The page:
“Ground Fabric” sounds funny. If you’ve been around embroidery for a while, you probably know what it means, but for newbies, when they hear the term “ground fabric,” it raises questions.
I don’t mean ground, as in the past tense of grind – we aren’t putting the fabric in the coffee grinder (well, not today, anyway). And I don’t mean ground, as in dirt. By all means, keep your fabric out of the dirt! By “ground,” I mean the foundation upon which embroidery is worked. So, “ground fabric” is your embroidery fabric – it’s the foundation of your embroidery.
Right now, I’m in a Ground Fabric Quandary. I have a few projects in the Test Run phase. They’re ready to be worked out, but I’m oscillating over choices for ground fabrics. So let’s chat a bit about ground fabrics!
Fabric Swatch Books
I already know I want to use linen for the projects I have in mind, so I’ll concentrate on just my linen choices at this point.
Above, you can see part of my collection of linen swatches.
It’s super handy to build a collection of swatches. With a swatch collection, you have a little sample of different types of fabrics that will help you make some preliminary decisions about the fabric to choose for a hand embroidery project. Knowing what’s available and what it looks and feels like is a huge help, when it comes to making fabric decisions.
Build Your Own Swatch Collection
You can easily build your own collection of swatches over time. I really liked the idea of these clear plastic sleeves, each one labeled with the type of fabric, the color name, the thread count if applicable, and so forth. So I invested in these baseball card sleeves from Amazon, which I keep in a binder. As I try different fabrics for different projects, I put a small piece about the size of baseball card into a slot on the sleeve, and I label the outside of the slot with whatever information I know about the fabric, including where I originally found it.
It helps to cut and categorize swatches right away, whenever you acquire knew fabric. Otherwise, you might forget some details – like where you found it, or exactly what kind of fabric it is.
I try to keep my swatches categorized by manufacturer and type. So, for example, all my Legacy linen swatches are in their own pages, while I have a separate page for other linens, a page for silks and silk satins, a page for different types of velvets, a page of muslin from different manufacturers (Moda, etc.), cotton blends, linen blends, and so forth.
The swatches aren’t big, so I can’t stitch samples on them, but they are large enough to get the feel of the fabric, to know its weight, to see what it looks like alone, and to see what it looks like with different colors of thread.
Narrow Down Your Fabric Choices
After examining my swatch book, taking out different pieces and feeling them, putting them next to the threads I’m thinking of using, I narrow down my possibilities to usually a few fabrics. Sometimes, to more than a few!
After my last perusal of my swatch book, I narrowed down my linen choices to this stack. I ordered some pieces of the linen, so that I could stitch on them.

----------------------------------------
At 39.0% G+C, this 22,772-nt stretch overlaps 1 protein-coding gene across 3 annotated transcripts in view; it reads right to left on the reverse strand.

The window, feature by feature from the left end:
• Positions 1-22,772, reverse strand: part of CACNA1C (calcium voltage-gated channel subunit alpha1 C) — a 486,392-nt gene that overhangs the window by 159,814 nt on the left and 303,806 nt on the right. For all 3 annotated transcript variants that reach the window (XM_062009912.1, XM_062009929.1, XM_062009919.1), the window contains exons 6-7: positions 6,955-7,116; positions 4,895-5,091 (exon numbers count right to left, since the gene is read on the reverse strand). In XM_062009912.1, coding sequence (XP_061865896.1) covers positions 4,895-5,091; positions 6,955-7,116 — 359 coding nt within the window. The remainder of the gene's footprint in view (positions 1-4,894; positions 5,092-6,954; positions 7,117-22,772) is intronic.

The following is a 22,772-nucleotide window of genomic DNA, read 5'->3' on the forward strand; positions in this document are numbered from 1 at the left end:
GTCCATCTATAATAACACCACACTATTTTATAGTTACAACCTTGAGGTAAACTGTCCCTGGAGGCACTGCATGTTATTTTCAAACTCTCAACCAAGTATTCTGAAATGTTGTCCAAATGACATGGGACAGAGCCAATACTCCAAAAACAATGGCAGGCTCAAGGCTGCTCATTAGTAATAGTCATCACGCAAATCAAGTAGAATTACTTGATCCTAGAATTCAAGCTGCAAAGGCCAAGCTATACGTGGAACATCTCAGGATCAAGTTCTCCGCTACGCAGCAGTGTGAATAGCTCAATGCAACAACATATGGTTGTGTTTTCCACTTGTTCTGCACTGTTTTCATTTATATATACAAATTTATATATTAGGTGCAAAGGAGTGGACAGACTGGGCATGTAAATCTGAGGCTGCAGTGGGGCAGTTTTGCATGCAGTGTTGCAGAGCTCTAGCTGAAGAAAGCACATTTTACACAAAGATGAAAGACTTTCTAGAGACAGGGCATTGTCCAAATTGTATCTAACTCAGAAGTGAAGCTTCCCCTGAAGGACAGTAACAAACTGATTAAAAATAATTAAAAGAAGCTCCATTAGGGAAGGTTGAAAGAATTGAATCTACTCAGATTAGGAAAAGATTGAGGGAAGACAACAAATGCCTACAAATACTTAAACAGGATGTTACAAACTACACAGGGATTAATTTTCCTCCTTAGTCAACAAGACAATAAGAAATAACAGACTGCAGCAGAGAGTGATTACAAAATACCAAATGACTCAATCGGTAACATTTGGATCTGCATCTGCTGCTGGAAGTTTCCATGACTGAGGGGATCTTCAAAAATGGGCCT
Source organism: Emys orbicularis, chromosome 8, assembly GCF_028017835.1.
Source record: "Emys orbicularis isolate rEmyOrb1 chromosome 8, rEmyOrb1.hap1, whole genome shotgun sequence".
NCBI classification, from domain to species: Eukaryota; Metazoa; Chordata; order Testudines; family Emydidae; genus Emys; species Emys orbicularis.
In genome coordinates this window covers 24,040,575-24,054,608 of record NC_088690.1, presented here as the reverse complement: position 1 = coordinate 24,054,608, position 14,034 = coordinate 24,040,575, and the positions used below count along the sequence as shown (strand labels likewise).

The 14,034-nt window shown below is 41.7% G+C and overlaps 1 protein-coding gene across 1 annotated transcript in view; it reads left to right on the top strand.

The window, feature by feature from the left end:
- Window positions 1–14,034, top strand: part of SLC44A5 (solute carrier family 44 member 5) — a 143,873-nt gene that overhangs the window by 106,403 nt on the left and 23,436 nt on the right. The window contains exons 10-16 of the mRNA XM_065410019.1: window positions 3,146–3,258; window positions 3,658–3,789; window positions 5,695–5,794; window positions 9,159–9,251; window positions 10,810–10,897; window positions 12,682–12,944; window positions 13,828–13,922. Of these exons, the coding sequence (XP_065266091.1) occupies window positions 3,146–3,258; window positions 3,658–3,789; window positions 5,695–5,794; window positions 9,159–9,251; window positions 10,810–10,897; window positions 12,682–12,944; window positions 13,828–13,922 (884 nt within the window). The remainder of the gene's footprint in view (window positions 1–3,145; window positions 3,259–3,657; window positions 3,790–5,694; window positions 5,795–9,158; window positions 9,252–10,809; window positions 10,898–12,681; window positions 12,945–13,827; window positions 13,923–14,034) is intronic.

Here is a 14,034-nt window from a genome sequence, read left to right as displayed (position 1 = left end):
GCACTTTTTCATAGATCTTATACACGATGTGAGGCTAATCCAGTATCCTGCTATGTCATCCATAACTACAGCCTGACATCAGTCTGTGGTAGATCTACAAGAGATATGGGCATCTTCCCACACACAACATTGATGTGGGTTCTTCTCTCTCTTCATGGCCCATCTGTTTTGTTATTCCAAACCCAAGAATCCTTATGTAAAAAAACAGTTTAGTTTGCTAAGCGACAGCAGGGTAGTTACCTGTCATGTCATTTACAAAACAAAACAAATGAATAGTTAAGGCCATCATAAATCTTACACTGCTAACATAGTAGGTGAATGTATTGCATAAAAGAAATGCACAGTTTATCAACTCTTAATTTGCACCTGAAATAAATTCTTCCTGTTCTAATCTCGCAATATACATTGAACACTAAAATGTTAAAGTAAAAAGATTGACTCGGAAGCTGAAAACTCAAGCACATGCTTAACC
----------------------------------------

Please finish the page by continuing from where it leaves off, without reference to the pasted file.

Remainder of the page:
The pieces you order for testing don’t have to be huge. Some stores allow you to order linen in common sized cuts, which can be a whole lot less expensive than buying a fat quarter, for example. Needle in a Haystack in California will do this for you – and they’ll even neaten the edge of your cut of fabric for you for free, which is a nice bonus! I love them for that! If you visit the fabric page on the Needle in a Haystack website, you’ll find all kinds of good information about embroidery fabrics, cut sizes, and fabric terminology. Definitely worth perusing!
After seeing the larger cuts of fabric, I decided to focus on four that I’d like to test by actually stitching on them with the threads I have in mind, plus any other threads that might work better.
You can see that I’ve strayed away a bit from my “normal” palette of ground fabrics. My normal palette is usually white, bright white, antique white… you get the idea! And occasionally, I dabble on natural colored linens, too (kind of oaty colors).
For this experiment, I’ve narrowed down to four Legacy linens. I really love their linens.
Color was on my mind for a change, so I’ve chosen Atmosphere, Baltic Green, Wren Wing, and Porcelain Pink. Wren Wing, I’ve used before for surface embroidery projects, and I like it a lot. It’s a dark natural color, but the other three colors are blue, pale green and pale pink. All four of the fabrics are even-weave, from 30 to 34 count fabric, but they are suitable for surface embroidery because the threads of the fabric “fill” the fabric. There aren’t a lot of really thin threads that leave big, naked strips in the fabric.
For the type of stitching I’m planning to do, all four of these should be suitable. They wouldn’t hold up to heavy surface stitching (goldwork, heavy crewel work and the like) without a backing fabric behind them, but for medium-type surface stitching (most whitework, and general surface embroidery) they will work well.
Now, I’ll test! I’ll see how my color choices really work, stitched, on the fabrics. (In fact, I’m hesitating about colors, too – I have a palette of colors in mind, plus I have the option of whitework threads – not quite sure yet.) I’ll also see how the fabrics hold up to the stitching I want to do – whether they will need a backing fabric, whether they will work on their own. And who knows – maybe in the testing, I’ll decide that none of the four will do. Or maybe I’ll decide that all four will do, and then I’ll have a tough choice to make.
I’ll let you know how it pans out!
What about you? Do you have a favorite go-to fabric for your hand embroidery projects? If so, what is it and why do you like it? Are you always on the look out for decent embroidery fabrics? What do you look for in the fabrics you choose? Let’s chat about fabrics for hand embroidery! Have your say below!
Leave A Comment